• Oisín mac Fionn

      … they stay in each other’s houses without scandal.

      Either you’re being deliberately ironic or you really are 200 years behind the times.

      Have you no idea what’s been causing all the ructions at Maynooth recently? No women in sight, but lots of scandal…

      • Mike Stallard

        OK I get that. But in our local church, priests come and go, they stay there, they eat there, they live there. It works. We see them as brothers in arms. (Not each other’s!!!)
        If they were mixed sex, tongues would start wagging very fast indeed.

      • Dominic Stockford

        I could list clergy at the seminary I attended, and staff, who made no secret of their homosexuality, and hid their activity badly. And that was in the 1980’s.

        (Gloriously, God has saved me now and i am no longer in the CoR),

        • Oisín mac Fionn

          What, so are you saying Papists can’t be saved?

          You wouldn’t be from the North now would you?

          • Dominic Stockford

            Papists aren’t saved, though they still can be!

            And no, I was born in Guildford.

          • Oisín mac Fionn

            Papists aren’t saved? Says who? You?

            I didn’t realise I was conversing with God himself. Who else could it be, judging with such gay abandon?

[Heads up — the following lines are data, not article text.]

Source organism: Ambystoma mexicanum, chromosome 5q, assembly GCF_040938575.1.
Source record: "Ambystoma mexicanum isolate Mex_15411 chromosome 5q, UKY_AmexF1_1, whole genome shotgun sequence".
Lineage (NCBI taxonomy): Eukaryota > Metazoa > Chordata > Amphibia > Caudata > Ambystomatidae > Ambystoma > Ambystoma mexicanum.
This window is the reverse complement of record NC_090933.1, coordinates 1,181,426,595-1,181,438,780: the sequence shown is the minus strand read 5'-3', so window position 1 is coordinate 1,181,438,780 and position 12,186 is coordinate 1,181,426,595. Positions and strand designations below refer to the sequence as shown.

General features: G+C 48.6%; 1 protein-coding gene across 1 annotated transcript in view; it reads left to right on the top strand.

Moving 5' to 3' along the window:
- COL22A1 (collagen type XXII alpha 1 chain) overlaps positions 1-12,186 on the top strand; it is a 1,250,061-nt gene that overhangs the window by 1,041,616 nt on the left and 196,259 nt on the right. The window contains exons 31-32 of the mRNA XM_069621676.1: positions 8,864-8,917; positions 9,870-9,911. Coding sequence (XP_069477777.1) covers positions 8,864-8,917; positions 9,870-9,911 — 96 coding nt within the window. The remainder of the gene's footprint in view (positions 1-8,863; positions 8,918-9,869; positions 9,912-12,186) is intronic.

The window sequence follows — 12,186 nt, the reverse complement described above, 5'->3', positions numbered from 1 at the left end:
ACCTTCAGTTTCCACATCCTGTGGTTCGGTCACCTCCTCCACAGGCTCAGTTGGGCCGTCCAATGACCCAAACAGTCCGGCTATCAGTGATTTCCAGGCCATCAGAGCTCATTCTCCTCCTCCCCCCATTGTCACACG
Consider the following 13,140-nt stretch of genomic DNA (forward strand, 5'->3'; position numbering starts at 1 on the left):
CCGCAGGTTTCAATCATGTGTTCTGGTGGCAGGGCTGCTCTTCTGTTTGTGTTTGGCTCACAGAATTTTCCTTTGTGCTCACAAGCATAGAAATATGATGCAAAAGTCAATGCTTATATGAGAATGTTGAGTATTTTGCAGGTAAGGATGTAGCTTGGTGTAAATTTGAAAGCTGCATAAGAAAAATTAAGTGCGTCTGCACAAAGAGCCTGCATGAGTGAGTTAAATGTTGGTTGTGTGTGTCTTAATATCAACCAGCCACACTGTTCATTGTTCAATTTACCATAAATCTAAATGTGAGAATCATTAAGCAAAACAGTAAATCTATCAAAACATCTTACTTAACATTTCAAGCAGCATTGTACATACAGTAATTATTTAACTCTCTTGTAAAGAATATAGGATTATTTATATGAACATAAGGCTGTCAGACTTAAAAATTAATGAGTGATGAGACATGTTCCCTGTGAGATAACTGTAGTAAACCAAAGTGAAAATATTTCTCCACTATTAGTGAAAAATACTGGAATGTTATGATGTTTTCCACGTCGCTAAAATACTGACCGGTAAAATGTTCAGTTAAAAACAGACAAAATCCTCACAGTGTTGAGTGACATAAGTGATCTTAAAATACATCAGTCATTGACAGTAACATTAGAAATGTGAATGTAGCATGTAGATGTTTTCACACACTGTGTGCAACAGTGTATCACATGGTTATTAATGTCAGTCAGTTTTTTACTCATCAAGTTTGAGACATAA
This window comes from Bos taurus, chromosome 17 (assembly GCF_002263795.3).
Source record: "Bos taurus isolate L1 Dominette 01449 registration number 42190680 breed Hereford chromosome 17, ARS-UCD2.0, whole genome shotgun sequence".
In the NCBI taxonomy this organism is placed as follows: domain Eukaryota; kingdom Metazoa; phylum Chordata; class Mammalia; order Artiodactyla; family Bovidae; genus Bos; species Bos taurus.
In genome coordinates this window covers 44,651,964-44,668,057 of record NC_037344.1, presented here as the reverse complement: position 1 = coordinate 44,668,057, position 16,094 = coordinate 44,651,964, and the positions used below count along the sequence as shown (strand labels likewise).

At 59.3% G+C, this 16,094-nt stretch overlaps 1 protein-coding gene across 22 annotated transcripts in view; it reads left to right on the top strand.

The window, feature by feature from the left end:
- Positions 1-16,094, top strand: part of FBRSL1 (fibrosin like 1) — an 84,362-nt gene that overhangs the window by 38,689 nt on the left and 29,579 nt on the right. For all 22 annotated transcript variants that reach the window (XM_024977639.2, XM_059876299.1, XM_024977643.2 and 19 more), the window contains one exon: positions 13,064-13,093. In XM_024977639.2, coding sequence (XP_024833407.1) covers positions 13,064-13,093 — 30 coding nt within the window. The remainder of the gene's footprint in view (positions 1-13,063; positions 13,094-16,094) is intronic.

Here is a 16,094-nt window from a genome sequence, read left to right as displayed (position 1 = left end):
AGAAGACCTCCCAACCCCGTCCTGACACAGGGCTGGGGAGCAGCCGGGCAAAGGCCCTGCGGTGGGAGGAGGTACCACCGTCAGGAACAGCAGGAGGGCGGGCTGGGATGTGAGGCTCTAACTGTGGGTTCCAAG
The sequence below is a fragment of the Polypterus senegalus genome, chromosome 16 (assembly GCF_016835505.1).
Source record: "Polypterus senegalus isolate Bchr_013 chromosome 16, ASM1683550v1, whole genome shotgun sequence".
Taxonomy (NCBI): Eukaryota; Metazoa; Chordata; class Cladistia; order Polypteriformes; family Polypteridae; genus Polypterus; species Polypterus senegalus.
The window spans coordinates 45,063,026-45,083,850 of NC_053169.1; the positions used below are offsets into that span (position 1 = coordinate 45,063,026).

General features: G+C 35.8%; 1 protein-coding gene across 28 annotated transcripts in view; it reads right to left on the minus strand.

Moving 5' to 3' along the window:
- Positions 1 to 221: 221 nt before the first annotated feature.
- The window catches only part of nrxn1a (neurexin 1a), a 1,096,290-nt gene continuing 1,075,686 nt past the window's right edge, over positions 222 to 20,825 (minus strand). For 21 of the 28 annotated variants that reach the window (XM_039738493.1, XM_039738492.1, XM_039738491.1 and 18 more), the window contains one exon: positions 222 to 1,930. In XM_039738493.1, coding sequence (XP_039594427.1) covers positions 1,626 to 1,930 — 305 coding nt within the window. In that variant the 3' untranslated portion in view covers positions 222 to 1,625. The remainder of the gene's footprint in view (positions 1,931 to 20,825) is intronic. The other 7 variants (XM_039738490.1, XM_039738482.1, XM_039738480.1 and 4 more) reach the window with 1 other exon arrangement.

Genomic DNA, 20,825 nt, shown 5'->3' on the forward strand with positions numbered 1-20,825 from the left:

Sure, it can’t be a fallible human who says he’s saved while ignoring Christ’s commandment not to judge, now can it?

            I don’t know who’s saved and who’s not, and I’m certainly not going to call down God’s judgment on an entire church just because it didn’t suit me. How egocentric would that be?

          • Dominic Stockford

            Your third sentence tells me that you don’t actually understand what Jesus really said.

            And reading the Bible makes it very clear as to the ‘how’ of being saved, and thus it is without great difficulty for anyone to tell when a denomination leads people to perdition.

          • Oisín mac Fionn

            It seems to me that you place great emphasis on your understanding being better than anyone else’s.

            Such boundless confidence in one’s own opinion and reasoning seems to me to be the first step on the road to a self-made religion with Man at the centre and God existing only to back up his opinions.

            Beware of false prophets trying to lead you to an altar where their image is worshipped as God.

          • Dominic Stockford